115 students report norovirus symptoms at Pitt-Johnstown

President warns number could grow

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One hundred fifteen University of Pittsburgh at Johnstown students had reported symptoms consistent with norovirus as of Monday night, and that number could grow over the next few weeks, the university president said in a statement.

"While we hope that this trying situation ends very soon, we have been advised by health officials that we should be prepared to experience 'peaks and valleys,' over the coming days," President Jem Spectar stated in a news release. "The number of reported cases may rise in the next several days, despite our best efforts. In fact, one professional indicated that the situation could last as long as the entire month of April."

The first symptoms of the virus, which causes vomiting, diarrhea, fever and nausea and is spread through contact with infected people, ingesting contaminated food or drink or touching contaminated surfaces, were reported Friday by a handful of students.

That prompted the university to contact the Pennsylvania Department of Health, suspend food service, cancel several student events and issue a campuswide warning. Over the weekend, all academic buildings and dining areas were disinfected, with an emphasis on bathrooms, and previously opened or prepared food was tossed, among other measures. The campus, which has an enrollment of about 3,000, resumed normal operations Monday, though the administration is encouraging sick students to "go home if they have transportation or to self-isolate for a period of 72 hours."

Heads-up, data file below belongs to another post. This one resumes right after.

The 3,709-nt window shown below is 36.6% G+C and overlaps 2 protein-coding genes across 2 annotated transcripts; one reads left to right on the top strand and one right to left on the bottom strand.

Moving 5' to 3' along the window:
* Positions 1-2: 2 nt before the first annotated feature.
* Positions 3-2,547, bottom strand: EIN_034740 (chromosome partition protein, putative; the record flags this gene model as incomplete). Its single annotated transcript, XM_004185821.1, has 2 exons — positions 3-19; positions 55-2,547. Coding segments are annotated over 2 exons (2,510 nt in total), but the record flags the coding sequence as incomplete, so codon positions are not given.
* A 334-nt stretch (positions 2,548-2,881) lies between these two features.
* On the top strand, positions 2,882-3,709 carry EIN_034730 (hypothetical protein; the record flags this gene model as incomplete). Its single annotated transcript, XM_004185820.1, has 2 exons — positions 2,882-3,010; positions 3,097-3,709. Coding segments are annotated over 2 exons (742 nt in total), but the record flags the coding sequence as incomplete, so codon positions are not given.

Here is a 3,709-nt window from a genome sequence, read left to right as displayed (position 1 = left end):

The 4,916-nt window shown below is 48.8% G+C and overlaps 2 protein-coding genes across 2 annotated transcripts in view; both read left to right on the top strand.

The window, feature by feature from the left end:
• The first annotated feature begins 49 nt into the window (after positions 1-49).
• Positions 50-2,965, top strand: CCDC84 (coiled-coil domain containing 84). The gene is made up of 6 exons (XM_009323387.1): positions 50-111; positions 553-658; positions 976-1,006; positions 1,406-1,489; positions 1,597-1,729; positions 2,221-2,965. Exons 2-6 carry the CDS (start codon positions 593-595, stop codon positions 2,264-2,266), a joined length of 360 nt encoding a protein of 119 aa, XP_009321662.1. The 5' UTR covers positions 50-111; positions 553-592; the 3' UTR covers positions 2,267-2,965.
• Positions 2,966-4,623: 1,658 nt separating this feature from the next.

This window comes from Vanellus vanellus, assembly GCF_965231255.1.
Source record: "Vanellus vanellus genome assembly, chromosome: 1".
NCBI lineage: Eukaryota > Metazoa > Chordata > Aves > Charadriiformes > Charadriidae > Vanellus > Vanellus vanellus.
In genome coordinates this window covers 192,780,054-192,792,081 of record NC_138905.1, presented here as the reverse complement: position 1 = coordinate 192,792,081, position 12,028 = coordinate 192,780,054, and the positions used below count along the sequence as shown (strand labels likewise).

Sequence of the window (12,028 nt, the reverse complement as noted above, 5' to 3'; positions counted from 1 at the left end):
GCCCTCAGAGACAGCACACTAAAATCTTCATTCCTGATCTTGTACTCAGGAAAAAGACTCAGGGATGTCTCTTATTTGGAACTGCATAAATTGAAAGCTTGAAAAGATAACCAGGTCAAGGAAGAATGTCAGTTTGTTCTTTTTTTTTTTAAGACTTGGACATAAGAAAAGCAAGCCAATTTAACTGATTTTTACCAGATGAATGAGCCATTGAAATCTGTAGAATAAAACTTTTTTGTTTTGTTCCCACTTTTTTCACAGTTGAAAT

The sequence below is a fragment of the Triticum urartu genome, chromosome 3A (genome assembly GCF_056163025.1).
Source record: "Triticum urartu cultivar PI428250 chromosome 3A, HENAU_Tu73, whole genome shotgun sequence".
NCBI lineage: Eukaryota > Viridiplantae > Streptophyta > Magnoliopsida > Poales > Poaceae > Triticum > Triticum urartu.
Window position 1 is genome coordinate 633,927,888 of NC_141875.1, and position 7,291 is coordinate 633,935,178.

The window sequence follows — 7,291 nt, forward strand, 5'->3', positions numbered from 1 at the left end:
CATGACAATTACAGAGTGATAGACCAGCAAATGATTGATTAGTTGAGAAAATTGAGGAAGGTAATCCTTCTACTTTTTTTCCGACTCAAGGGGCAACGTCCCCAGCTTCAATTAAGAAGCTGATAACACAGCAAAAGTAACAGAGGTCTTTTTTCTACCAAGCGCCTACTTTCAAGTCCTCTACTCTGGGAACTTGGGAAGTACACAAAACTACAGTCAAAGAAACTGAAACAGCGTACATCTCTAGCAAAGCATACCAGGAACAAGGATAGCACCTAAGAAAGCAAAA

Natalie Bombatch, a Pitt-Johnstown spokeswoman, said it remains unclear how the outbreak may have started. She said officials are awaiting results from test kits sent by the department of health.

"We are working closely with the university to investigate the situation, recommend prevention and control measures and provide education," wrote Wesley Culp, a health department spokesman, in an email.

The federal Centers for Disease Control and Prevention lists norovirus as the most common cause of acute gastroenteritis and food-borne disease outbreaks in the United States, causing 19 million to 21 million illnesses and 570 to 800 deaths a year.

Robert Zullo: rzullo@post-gazette.com, 412-263-3909 or on Twitter @rczullo.

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